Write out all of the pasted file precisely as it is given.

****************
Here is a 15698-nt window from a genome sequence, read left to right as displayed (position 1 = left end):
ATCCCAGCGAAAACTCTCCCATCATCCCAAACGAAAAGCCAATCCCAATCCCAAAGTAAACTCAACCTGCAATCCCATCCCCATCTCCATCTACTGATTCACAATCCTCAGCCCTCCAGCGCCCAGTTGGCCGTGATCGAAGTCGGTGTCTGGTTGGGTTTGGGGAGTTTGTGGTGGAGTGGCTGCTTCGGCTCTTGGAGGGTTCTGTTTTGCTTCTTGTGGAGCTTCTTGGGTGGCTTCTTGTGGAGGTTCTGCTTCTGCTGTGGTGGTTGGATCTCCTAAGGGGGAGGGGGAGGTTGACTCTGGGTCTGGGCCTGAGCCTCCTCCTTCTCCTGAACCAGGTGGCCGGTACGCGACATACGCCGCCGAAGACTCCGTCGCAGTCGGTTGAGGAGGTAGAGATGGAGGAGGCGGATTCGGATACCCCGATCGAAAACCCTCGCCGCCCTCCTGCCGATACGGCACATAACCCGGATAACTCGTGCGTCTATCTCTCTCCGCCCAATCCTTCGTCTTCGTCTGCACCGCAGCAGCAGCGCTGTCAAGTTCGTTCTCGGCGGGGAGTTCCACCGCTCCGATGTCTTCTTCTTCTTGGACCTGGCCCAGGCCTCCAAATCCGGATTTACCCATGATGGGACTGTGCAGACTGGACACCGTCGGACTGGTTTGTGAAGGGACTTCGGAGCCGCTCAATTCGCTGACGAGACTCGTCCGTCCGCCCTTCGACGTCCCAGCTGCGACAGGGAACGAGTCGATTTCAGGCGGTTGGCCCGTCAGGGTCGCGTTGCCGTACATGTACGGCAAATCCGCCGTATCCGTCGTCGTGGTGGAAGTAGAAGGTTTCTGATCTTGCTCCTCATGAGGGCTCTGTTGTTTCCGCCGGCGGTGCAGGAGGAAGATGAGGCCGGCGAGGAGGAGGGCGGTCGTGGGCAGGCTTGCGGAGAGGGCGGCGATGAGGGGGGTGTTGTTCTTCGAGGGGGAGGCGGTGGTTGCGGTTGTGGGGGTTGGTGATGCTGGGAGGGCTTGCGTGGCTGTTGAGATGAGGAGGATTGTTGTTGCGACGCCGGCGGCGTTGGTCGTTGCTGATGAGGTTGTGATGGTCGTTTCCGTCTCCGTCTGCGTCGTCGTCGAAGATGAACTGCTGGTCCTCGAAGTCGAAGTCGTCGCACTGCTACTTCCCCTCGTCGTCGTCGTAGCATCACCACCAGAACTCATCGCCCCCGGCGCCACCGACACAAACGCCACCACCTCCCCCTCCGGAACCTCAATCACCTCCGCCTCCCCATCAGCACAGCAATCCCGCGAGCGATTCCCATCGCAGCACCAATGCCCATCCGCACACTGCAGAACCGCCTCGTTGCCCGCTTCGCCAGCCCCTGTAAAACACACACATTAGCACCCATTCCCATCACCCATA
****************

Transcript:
Here is a 15698-nt window from a genome sequence, read left to right as displayed (position 1 = left end):
ATCCCAGCGAAAACTCTCCCATCATCCCAAACGAAAAGCCAATCCCAATCCCAAAGTAAACTCAACCTGCAATCCCATCCCCATCTCCATCTACTGATTCACAATCCTCAGCCCTCCAGCGCCCAGTTGGCCGTGATCGAAGTCGGTGTCTGGTTGGGTTTGGGGAGTTTGTGGTGGAGTGGCTGCTTCGGCTCTTGGAGGGTTCTGTTTTGCTTCTTGTGGAGCTTCTTGGGTGGCTTCTTGTGGAGGTTCTGCTTCTGCTGTGGTGGTTGGATCTCCTAAGGGGGAGGGGGAGGTTGACTCTGGGTCTGGGCCTGAGCCTCCTCCTTCTCCTGAACCAGGTGGCCGGTACGCGACATACGCCGCCGAAGACTCCGTCGCAGTCGGTTGAGGAGGTAGAGATGGAGGAGGCGGATTCGGATACCCCGATCGAAAACCCTCGCCGCCCTCCTGCCGATACGGCACATAACCCGGATAACTCGTGCGTCTATCTCTCTCCGCCCAATCCTTCGTCTTCGTCTGCACCGCAGCAGCAGCGCTGTCAAGTTCGTTCTCGGCGGGGAGTTCCACCGCTCCGATGTCTTCTTCTTCTTGGACCTGGCCCAGGCCTCCAAATCCGGATTTACCCATGATGGGACTGTGCAGACTGGACACCGTCGGACTGGTTTGTGAAGGGACTTCGGAGCCGCTCAATTCGCTGACGAGACTCGTCCGTCCGCCCTTCGACGTCCCAGCTGCGACAGGGAACGAGTCGATTTCAGGCGGTTGGCCCGTCAGGGTCGCGTTGCCGTACATGTACGGCAAATCCGCCGTATCCGTCGTCGTGGTGGAAGTAGAAGGTTTCTGATCTTGCTCCTCATGAGGGCTCTGTTGTTTCCGCCGGCGGTGCAGGAGGAAGATGAGGCCGGCGAGGAGGAGGGCGGTCGTGGGCAGGCTTGCGGAGAGGGCGGCGATGAGGGGGGTGTTGTTCTTCGAGGGGGAGGCGGTGGTTGCGGTTGTGGGGGTTGGTGATGCTGGGAGGGCTTGCGTGGCTGTTGAGATGAGGAGGATTGTTGTTGCGACGCCGGCGGCGTTGGTCGTTGCTGATGAGGTTGTGATGGTCGTTTCCGTCTCCGTCTGCGTCGTCGTCGAAGATGAACTGCTGGTCCTCGAAGTCGAAGTCGTCGCACTGCTACTTCCCCTCGTCGTCGTCGTAGCATCACCACCAGAACTCATCGCCCCCGGCGCCACCGACACAAACGCCACCACCTCCCCCTCCGGAACCTCAATCACCTCCGCCTCCCCATCAGCACAGCAATCCCGCGAGCGATTCCCATCGCAGCACCAATGCCCATCCGCACACTGCAGAACCGCCTCGTTGCCCGCTTCGCCAGCCCCTGTAAAACACACACATTAGCACCCATTCCCATCACCCATA